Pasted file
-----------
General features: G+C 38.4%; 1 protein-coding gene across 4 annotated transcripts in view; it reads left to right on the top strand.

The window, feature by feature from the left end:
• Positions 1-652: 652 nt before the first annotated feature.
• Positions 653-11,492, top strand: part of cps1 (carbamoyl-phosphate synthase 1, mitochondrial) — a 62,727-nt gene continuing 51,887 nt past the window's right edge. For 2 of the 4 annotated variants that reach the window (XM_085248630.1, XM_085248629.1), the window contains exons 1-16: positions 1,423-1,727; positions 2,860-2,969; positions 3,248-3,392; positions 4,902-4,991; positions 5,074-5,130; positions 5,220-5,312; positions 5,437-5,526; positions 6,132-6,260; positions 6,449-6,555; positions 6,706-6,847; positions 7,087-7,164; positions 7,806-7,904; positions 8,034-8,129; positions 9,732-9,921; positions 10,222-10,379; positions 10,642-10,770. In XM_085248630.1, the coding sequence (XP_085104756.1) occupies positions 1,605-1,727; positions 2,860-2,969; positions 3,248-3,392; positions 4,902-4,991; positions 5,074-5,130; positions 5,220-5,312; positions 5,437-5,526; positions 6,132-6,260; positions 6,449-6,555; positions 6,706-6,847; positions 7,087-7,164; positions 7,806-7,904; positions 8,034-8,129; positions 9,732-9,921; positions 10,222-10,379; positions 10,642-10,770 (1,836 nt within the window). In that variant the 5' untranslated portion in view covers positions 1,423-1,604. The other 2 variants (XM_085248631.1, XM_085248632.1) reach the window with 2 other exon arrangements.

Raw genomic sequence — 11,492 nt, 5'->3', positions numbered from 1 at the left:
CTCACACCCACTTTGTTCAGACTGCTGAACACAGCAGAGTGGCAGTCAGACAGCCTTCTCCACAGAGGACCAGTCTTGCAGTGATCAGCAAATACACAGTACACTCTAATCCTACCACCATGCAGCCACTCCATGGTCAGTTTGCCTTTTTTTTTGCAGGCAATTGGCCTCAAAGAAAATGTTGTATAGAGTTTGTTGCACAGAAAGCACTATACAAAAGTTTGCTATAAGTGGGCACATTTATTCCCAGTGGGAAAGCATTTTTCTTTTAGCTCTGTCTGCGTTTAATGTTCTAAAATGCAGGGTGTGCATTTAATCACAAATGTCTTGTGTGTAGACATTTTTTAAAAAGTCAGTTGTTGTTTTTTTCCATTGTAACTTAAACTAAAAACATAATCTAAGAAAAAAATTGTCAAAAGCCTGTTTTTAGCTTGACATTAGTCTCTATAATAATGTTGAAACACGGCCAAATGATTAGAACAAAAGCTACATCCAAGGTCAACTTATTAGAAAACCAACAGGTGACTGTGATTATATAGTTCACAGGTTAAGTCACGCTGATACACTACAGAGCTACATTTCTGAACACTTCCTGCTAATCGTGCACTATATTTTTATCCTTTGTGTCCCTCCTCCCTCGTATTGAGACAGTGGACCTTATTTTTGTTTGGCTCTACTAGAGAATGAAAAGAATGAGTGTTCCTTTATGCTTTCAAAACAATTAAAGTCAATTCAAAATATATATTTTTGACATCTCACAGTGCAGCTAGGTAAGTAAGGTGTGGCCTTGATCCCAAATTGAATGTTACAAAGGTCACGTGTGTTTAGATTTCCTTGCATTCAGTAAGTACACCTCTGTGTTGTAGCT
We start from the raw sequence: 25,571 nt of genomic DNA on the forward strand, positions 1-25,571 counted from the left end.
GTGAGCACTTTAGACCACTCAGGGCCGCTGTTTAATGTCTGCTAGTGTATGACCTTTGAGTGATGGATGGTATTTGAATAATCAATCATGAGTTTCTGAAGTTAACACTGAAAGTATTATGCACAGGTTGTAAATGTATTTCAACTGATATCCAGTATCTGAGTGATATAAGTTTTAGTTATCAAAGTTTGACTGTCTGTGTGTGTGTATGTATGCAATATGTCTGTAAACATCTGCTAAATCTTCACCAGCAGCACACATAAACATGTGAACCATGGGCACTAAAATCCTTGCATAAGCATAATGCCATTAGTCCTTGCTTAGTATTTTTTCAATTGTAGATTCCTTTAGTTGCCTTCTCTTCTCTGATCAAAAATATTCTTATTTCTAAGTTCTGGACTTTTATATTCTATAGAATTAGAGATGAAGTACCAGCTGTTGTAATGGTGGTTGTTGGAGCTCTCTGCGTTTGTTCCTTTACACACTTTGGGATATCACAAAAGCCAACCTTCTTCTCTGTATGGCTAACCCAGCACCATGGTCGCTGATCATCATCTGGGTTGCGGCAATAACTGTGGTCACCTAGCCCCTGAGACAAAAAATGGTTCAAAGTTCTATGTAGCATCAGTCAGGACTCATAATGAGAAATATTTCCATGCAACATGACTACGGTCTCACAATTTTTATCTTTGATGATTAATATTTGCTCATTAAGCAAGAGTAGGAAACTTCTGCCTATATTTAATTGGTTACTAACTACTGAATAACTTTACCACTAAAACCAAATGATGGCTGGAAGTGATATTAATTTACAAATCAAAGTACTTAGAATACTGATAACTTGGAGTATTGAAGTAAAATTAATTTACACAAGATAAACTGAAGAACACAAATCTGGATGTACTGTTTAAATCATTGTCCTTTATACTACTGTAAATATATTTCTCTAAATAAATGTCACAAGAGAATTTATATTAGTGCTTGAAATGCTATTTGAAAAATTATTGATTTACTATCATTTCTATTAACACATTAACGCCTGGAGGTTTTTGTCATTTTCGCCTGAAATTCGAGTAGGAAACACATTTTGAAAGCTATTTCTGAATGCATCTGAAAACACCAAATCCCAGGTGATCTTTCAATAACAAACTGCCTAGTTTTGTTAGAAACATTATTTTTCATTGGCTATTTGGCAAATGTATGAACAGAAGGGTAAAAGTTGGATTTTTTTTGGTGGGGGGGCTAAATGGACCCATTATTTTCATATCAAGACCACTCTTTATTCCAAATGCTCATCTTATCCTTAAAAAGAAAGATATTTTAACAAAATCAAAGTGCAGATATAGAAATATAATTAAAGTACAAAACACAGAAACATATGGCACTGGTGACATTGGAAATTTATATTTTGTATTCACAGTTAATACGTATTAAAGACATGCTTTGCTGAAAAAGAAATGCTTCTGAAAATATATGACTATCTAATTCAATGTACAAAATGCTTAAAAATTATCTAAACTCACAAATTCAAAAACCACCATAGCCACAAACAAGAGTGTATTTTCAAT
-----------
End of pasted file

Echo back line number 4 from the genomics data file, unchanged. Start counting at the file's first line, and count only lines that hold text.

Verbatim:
• Positions 653-11,492, top strand: part of cps1 (carbamoyl-phosphate synthase 1, mitochondrial) — a 62,727-nt gene continuing 51,887 nt past the window's right edge. For 2 of the 4 annotated variants that reach the window (XM_085248630.1, XM_085248629.1), the window contains exons 1-16: positions 1,423-1,727; positions 2,860-2,969; positions 3,248-3,392; positions 4,902-4,991; positions 5,074-5,130; positions 5,220-5,312; positions 5,437-5,526; positions 6,132-6,260; positions 6,449-6,555; positions 6,706-6,847; positions 7,087-7,164; positions 7,806-7,904; positions 8,034-8,129; positions 9,732-9,921; positions 10,222-10,379; positions 10,642-10,770. In XM_085248630.1, the coding sequence (XP_085104756.1) occupies positions 1,605-1,727; positions 2,860-2,969; positions 3,248-3,392; positions 4,902-4,991; positions 5,074-5,130; positions 5,220-5,312; positions 5,437-5,526; positions 6,132-6,260; positions 6,449-6,555; positions 6,706-6,847; positions 7,087-7,164; positions 7,806-7,904; positions 8,034-8,129; positions 9,732-9,921; positions 10,222-10,379; positions 10,642-10,770 (1,836 nt within the window). In that variant the 5' untranslated portion in view covers positions 1,423-1,604. The other 2 variants (XM_085248631.1, XM_085248632.1) reach the window with 2 other exon arrangements.